Those of us who are alive today – the vast majority of us and certainly the vast majority of those in developed countries – are the generationally privileged. We happen to live in the present era so we systematically colonize the world of future generations to support our own power, comfort, convenience and affluence. As with other privileged populations, we have things set up so that the voices of the marginalized – in this case future generations – are kept silent, their plight largely invisible in our daily lives, albeit covered in occasional news items and critical social commentaries.

Just as slavery was fundamental to the economy of the antebellum South and patriarchy has been fundamental to the economics and politics of most societies for thousands of years, our ability today to tap the resources and degrade the lives of future generations has become virtually essential for life as we know it. To change that significantly would require a transformation so thorough and soon that most of us have tremendous trouble comprehending it, to say nothing of taking it seriously in our lives and work.

We who are alert to the dynamics of oppression, exploitation and marginalization know how important it is – for both moral and social reasons – to face the difficult issues related to power and privilege, issues of voice and silence, of who benefits, who decides, and who is heard, of whose needs and dreams are given priority. I urge us to expand our sense of justice, marginalization and privilege to encompass the realm of the unborn generations whose welfare and very lives depend on how conscious and fair we decide to be in our lives, our work, and our citizenship – and, especially, in our efforts to catalyze the transformation necessary for their birth, survival and happiness.

I feel that we who are called to social justice and social change are also called to ask: How much do we bring the interests, needs and voices of future generations into conversations and interventions whose outcomes will – intentionally or not – impact those populations?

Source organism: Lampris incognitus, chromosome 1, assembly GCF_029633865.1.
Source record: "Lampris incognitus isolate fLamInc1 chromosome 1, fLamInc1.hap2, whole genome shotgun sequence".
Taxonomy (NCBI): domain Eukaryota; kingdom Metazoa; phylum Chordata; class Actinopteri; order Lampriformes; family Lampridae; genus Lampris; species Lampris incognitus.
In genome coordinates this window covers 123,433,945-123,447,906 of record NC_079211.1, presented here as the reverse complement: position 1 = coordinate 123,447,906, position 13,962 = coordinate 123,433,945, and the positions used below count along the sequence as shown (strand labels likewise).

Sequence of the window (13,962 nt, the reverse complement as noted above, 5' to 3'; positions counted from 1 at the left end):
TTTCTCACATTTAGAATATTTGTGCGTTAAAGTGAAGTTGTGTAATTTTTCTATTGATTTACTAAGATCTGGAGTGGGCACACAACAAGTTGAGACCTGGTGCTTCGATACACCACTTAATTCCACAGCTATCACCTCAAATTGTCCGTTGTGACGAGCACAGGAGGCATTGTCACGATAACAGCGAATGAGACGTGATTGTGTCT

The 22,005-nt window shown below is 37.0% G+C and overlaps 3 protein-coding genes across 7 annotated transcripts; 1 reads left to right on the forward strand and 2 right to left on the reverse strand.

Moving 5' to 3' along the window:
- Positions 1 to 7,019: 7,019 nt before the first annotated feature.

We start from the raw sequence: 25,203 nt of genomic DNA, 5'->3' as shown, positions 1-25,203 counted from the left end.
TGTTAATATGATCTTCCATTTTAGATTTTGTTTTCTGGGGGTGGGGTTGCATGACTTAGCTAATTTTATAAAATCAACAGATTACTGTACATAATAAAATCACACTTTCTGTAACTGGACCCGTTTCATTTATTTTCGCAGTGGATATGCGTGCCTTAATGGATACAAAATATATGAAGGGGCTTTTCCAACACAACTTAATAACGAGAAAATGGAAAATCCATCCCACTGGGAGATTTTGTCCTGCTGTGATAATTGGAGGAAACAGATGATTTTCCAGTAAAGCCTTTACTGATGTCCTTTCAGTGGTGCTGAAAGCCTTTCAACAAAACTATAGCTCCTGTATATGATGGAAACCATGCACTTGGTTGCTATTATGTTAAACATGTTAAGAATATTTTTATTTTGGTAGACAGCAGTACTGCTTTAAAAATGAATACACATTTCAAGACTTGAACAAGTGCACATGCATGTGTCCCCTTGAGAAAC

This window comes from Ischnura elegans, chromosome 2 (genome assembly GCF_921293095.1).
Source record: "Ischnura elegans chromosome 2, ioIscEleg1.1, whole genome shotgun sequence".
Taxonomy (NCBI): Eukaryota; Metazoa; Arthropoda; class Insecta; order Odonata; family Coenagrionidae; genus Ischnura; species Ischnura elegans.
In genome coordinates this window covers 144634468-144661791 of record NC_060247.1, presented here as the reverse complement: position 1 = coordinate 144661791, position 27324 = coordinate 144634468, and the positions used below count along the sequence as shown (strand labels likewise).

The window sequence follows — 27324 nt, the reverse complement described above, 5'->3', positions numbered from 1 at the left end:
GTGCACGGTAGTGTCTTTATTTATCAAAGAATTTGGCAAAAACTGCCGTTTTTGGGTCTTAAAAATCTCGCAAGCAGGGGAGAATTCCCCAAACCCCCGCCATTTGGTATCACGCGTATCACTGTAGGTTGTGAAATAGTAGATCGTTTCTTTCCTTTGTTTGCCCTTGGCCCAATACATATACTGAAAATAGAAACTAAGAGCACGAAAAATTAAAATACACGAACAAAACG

After all, most of us would intervene where the voices of people of color or the poor are being systematically – even if unconsciously – excluded. So I ask: What is the difference between those populations and the populations of the future? What is the difference between the privilege of those of us who exploit and ignore people separated from us by social and physical distance – and those of us who exploit and ignore people separated from us by decades and centuries?

This is not a question of guilt. Marginalized populations gain little from the guilt of the privileged. They – and all of us – gain by being seen, heard, and taken seriously, by having privilege and power consciously and fairly shared, by being joined in collective efforts to create better lives for all.

The lives of future generations are the lives of our grandchildren and their children. I am especially conscious of this today as I am about to have my first grandchild. How can we learn to be as alert to intergenerational injustice and privilege as we are to racism, sexism, homophobia, and all the other isms that poison our hearts, our lives, our conversations, and our societies? How could we actually do this?

Are we ready to take this leap, to undertake this evolution of our consciousness, of our conversations, of how and why we do our work?

Consider the alternative.